9. 9. Why is multiplatform shellcode useful? • Malware (but that’s bad, don’t do it!) • Internet of things – everything connected, built differently, lots of cheap hardware choices • “100,000 Refrigerators and other home appliances hacked to perform cyber attack” • Internet census 2012 attacked 1.2M devices • Exploit/binary targeted 9 different platforms/architectures.
  10. 10. Compiling your pieces • QEMU or Virtual Machine (VMWare, Parallels, etc.) • Write shellcode once • Load image for desired architecture in QEMU • qemu-img create -f qcow2 linuxppc.qcow2 5G • qemu-system-ppc -hda linuxppc.qcow2 -cdrom debian-ppc.iso -boot d -m 512 • Use nasm to assemble once in qemu • nasm –f bin shellcode.asm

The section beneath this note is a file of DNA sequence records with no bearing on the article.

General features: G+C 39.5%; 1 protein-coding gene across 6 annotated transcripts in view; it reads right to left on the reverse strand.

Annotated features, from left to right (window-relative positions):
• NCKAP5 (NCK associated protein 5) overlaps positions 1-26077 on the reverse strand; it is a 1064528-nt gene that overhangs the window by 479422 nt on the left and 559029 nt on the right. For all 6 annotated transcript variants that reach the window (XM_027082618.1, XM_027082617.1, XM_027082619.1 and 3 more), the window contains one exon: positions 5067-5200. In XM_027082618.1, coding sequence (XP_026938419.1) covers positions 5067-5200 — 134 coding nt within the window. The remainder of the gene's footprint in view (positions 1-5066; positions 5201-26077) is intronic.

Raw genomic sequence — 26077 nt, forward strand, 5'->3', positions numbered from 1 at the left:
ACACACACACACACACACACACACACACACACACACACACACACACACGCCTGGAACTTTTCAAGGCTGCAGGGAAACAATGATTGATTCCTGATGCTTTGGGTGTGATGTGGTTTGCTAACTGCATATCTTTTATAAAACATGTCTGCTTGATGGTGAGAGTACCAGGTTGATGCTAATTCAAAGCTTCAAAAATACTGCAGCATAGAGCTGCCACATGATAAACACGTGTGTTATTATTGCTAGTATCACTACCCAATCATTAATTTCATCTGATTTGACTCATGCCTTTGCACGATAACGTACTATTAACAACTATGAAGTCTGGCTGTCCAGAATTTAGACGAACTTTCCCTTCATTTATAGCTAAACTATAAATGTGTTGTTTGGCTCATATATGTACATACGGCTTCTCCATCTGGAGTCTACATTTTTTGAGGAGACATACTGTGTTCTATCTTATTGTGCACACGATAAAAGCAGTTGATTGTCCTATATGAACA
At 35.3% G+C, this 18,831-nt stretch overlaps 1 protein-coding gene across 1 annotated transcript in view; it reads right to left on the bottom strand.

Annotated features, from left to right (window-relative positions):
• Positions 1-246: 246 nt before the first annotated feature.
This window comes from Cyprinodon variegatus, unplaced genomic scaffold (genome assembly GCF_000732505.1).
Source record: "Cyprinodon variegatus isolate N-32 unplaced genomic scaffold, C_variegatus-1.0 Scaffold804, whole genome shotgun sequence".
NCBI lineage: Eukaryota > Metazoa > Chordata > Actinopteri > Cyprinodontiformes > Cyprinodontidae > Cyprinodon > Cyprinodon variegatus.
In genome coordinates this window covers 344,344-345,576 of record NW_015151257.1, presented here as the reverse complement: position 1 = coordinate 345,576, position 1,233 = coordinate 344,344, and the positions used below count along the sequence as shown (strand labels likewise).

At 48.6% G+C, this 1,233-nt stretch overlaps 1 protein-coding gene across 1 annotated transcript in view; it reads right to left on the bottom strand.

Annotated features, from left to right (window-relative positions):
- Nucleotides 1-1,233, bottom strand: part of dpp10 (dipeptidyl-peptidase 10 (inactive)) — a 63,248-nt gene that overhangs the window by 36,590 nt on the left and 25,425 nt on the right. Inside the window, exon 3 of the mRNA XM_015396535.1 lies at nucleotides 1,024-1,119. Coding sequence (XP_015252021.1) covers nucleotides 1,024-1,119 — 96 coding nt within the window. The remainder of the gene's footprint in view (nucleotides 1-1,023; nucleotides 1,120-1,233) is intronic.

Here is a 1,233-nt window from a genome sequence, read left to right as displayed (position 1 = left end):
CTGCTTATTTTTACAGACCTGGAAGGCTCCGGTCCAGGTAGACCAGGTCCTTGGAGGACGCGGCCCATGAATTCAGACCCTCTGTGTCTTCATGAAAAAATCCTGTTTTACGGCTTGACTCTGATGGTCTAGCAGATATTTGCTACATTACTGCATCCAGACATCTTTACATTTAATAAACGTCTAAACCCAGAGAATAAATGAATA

11. 11. Compiling your pieces • Capstone • Programmable disassembly framework • • Arm, Arm64 (Armv8), Mips, PowerPC, SPARC, SystemZ, XCore & Intel • Written in C but bindings for Ruby, Python, etc. • Useful for seeing how opcodes disassemble in different architectures • Same opcode under different architectures lead to different behaviors • Take shellcode, print out disassembly for ARM, PPC, X86, etc.
  12. 12. • Different architectures require different payloads • Each architecture has its own nuances • x86 has variable length instructions • SPARC has fixed-length 32-bit instructions • Shellcode must not crash on any platform • We have three goals • Write payloads for each architecture • Determine the architecture of the CPU • Jump to the payload for that architecture • How do we determine the architecture of the CPU? Multi-Platform Payloads
  13. 13. • The same bytes decode to different instructions on different architectures • A jump instruction on x86 might be a NOP on PowerPC • Example - “x37x37xebx78” • x86 • aaa; aaa; jmp 116+4 • MIPS • ori $s7, $t9, 0xeb78 • SPARC • sethi %hi(0xdfade000), %i3 CPU Switch Header